Meanwhile, nothing is straightforward: There’s Rafe, who lied to Lia but has sacrificed his freedom to protect her; Kaden, who meant to assassinate her but has now saved her life; and the Vendans, whom Lia always believed to be savages. Now that she lives among them, however, she realizes that may be far from the truth. Wrestling with her upbringing, her gift, and her sense of self, Lia must make powerful choices that will affect her country… and her own destiny.

Let’s talk villains

Honestly, the Komizar (the villain of this story) is the worst. Mary E. Pearson really crafted a villain who is easy to dislike. He’s abusive, manipulative, and yet, he still believes that his actions will be beneficial for his kingdom in the long run. His cause, in his eyes, is just.

I hated him. It takes a lot for me to say that, but as I read more and more about him, I was thinking there is literally nothing this guy wouldn’t do for Venda – even killing children. It’s seriously effed. But a dislikable villain is necessary for me to really enjoy a story. So the Komizar was absolutely a necessary character in this book. He helped keep the story interesting even if I didn’t like him.

Now for protagonists

Lia might be the hero of this story, but I wouldn’t consider her the sole protagonist. Rafe and Kaden are also, at least in my opinion, part of the trio of protagonists. Let’s get this out of the way right now: I’m team Kaden. Don’t @ me. I really like his character and honestly, could do without Rafe.

Kaden is important to the story because he makes every effort to keep Lia safe in Venda. Rafe is there, but again, pretending to be someone he isn’t. I understand that this is largely to protect both he and Lia, I still don’t like Rafe as much as Kaden.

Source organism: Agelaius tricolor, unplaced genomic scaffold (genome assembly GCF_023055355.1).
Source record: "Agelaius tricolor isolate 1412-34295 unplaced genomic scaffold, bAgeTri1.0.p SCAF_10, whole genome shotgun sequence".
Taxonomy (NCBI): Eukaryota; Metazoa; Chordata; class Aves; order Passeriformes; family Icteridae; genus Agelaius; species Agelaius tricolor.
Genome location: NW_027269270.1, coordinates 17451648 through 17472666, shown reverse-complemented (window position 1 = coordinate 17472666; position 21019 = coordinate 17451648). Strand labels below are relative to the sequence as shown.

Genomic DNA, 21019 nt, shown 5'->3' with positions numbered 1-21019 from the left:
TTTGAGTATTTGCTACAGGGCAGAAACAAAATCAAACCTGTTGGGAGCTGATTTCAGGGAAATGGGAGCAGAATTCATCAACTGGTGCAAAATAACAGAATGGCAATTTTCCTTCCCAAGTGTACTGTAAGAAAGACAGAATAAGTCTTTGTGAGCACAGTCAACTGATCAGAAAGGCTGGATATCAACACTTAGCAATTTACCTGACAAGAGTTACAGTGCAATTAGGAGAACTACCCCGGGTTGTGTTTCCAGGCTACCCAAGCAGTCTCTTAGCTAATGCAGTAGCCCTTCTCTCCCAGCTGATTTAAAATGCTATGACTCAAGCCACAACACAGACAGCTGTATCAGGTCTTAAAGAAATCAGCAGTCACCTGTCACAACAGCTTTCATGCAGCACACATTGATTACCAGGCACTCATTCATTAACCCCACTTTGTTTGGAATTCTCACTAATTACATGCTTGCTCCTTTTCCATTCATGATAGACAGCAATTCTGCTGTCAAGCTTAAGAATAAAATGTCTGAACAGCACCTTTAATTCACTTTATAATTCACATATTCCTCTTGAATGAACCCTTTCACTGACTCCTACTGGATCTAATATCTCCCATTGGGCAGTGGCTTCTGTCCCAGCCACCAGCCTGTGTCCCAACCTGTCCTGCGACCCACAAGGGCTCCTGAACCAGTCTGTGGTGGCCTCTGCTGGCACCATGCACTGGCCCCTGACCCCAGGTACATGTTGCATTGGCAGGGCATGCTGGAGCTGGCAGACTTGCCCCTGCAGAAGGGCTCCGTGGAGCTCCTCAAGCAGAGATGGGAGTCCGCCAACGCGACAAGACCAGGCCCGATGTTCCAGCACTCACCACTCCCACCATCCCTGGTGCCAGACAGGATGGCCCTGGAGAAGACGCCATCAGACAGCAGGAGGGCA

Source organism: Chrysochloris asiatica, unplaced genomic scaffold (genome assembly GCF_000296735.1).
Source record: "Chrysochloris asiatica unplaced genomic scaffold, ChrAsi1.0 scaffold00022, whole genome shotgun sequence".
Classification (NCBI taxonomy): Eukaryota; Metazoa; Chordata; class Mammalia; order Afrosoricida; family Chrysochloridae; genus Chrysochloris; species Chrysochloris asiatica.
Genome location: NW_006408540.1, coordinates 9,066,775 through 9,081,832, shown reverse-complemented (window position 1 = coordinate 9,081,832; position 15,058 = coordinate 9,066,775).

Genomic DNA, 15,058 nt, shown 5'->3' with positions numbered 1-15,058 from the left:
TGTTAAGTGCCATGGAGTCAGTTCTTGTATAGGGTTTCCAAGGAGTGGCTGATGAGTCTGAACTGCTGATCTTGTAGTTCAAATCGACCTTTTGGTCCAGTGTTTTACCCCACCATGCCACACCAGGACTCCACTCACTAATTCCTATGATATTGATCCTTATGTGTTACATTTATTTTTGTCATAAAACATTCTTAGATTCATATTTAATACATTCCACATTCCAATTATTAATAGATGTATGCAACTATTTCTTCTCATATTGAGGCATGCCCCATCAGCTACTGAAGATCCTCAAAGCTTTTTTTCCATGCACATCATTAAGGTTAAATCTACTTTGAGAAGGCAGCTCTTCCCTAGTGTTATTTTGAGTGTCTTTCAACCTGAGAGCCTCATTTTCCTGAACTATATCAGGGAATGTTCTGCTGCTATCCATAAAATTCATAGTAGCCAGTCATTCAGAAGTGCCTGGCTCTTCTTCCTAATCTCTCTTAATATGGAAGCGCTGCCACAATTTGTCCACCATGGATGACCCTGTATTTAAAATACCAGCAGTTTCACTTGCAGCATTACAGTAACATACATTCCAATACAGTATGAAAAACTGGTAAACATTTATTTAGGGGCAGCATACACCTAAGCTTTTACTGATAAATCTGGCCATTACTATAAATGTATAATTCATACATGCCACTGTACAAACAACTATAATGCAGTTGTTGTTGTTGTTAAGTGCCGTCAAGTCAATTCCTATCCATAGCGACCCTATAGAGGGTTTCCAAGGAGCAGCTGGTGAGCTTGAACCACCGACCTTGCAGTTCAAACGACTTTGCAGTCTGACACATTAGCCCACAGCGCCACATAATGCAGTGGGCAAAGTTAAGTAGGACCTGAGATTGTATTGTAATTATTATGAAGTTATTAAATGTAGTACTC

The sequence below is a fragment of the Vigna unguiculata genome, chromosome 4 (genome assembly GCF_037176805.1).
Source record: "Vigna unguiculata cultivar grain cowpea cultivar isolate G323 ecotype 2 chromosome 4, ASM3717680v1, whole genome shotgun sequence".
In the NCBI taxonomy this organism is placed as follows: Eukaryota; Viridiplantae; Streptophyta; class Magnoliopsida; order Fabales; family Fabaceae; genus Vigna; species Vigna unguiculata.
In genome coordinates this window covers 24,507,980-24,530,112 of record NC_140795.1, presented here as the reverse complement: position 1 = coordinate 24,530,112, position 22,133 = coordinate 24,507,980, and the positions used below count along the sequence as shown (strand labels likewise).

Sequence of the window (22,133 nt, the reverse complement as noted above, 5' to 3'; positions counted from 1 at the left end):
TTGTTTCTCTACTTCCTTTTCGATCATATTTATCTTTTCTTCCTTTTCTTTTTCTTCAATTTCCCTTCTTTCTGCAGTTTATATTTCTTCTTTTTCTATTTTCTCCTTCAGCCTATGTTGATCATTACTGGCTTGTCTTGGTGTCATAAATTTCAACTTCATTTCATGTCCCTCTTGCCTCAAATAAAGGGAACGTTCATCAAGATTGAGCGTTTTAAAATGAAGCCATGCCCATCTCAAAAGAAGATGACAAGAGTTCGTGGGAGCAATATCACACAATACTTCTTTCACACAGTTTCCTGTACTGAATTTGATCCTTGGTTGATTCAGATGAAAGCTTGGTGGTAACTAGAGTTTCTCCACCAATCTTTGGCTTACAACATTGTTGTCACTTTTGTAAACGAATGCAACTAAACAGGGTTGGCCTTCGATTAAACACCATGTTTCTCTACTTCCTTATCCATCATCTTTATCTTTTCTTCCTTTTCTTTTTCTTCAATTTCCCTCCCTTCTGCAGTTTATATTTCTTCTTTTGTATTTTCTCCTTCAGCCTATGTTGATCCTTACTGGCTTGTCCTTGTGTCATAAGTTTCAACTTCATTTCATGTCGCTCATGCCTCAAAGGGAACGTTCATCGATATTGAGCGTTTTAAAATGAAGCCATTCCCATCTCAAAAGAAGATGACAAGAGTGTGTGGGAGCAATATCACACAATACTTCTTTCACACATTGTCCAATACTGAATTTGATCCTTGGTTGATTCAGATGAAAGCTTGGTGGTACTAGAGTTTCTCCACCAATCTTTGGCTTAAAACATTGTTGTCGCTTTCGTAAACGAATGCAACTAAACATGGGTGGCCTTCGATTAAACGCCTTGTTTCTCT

And Lia. For a while, I started to not like her as much because she’s as deceptive as everyone else in this story! I get that she’s trying to survive, but my goodness! She started acting like a brat for a little while and I didn’t like it. Though my opinion quickly jumped back toward liking her by the end.

Not everyone is as they seem…

For a while, it seemed like most of the clans in Venda didn’t like Lia, but she quickly swayed their opinions. I liked this aspect of the story. I also liked that for the entirety of the story, Rafe’s true identity was kept safe. There are so many working parts to every character in this book, I couldn’t put it down. Another of my reading requirements is for books to have well developed and thought out characters and quite honestly, Mary E. Pearson crushes it. It’s wonderful.

Concluding thoughts

I’ve seen so much hype surrounding this trilogy and having knocked out two of the three books, I can tell you I see why! The story is captivating, the characters complex, the writing beautiful. I can’t wait to start the next one!

Rating: πŸŒŸπŸŒŸπŸŒŸπŸŒŸπŸ’«

Let’s chat about favorite authors in the comments. I think Mary E. Pearson might just be one of mine. I’m thinking about how much I want to read Dance of Thieves as I wrap up this review…